>>>> CSP while honoring the principle of least privilege.
>>>>
>>>> Consider this:
>>>>
>>>>     Content-Security-Policy: script-src http://example.com/foo.js
>>>>
>>>>     <script src='http://example.com/foo.js' integrity='ni:[digest]'>
>>>>
>>>>     <script src='http://example.com/foo.js'>
>>>>
>>> We're talingk about a two attacks on two applications that need to occur
for all of this to work. That is, if I just compromise example.com, all I
can do is modify foo.js, which the integrity check blocks. If I compromise
the client app (let's call it bar.com) with an XSS, I can inject an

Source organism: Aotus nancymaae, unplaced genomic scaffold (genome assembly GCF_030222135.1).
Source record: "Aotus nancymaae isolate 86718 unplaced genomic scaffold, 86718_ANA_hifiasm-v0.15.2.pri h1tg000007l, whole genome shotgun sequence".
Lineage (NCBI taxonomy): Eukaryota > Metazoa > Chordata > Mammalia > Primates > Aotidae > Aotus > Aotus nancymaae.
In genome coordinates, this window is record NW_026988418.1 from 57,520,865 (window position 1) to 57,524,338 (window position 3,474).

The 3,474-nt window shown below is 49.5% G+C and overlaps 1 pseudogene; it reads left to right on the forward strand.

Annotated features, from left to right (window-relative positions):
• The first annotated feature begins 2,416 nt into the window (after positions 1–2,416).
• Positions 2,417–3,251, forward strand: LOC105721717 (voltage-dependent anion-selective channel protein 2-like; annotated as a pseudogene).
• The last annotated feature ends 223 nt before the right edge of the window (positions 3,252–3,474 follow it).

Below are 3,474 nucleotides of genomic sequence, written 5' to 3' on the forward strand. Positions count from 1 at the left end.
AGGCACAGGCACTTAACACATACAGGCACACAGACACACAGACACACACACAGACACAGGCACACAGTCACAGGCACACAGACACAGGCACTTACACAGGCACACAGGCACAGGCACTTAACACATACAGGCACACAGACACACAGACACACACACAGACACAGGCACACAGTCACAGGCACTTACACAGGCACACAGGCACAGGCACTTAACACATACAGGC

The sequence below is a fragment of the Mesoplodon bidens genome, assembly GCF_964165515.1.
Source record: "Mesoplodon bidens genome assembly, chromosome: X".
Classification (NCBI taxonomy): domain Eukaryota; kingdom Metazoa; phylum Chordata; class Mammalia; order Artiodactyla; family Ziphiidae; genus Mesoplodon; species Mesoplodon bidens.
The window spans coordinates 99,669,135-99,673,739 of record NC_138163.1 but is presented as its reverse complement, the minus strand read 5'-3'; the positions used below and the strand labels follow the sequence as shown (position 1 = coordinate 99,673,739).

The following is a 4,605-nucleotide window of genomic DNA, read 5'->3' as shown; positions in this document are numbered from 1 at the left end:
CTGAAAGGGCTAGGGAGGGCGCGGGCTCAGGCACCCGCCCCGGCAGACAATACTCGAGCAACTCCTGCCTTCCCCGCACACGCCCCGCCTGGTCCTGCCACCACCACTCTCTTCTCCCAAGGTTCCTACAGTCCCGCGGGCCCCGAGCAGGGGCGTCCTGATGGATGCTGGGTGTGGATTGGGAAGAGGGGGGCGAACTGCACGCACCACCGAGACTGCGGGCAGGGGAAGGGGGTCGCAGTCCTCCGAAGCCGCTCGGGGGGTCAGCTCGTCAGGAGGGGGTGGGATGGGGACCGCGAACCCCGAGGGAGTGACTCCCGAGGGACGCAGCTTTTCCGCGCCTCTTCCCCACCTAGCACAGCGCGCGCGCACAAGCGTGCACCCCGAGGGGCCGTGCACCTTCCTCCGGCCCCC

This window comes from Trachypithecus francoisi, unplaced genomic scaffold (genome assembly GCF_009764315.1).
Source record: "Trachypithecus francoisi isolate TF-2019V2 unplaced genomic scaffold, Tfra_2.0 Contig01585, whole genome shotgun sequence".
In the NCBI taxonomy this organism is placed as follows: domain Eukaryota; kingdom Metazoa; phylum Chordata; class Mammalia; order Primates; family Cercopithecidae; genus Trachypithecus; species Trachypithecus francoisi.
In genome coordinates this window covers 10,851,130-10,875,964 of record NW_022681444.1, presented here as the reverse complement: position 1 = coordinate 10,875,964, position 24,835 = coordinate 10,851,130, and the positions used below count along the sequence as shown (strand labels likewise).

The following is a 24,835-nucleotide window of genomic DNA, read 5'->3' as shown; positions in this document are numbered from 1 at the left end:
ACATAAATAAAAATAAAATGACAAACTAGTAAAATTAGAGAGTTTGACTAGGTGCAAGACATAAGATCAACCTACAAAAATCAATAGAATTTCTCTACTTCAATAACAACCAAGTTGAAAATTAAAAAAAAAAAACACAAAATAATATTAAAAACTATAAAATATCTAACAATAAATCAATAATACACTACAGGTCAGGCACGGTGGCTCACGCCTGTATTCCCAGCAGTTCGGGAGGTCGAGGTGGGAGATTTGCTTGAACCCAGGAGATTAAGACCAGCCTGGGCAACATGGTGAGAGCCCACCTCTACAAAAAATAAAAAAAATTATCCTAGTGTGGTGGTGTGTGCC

integrity-less link to foo.js... but that's only concerning if I *also*
compromised example.com.

Sure, I agree it would be nice to stop this, but that's pretty darn
specific at this point. Am I a missing another attack here?

>
>>>> The first <script> is an intended part of the page. The second script
>>>> is injected with XSS. Thus, an XSS attack is able to undo the protection of
>>>> SRI even when CSP is in place, and there is nothing you can do about it
>>>> with CSP, *even* if you use a full path. That seems wrong. On the other
>>>> hand, your server-side development framework should never have let the XSS
>>>> happened in the first place, and CSP is the last line of defense, not the
>>>> first.
>>>>
>>>> Cheers,
>>>> Brian
>>>>
>>>
>>>
>>
>
Received on Wednesday, 29 October 2014 15:27:29 UTC

This archive was generated by hypermail 2.3.1 : Monday, 23 October 2017 14:54:07 UTC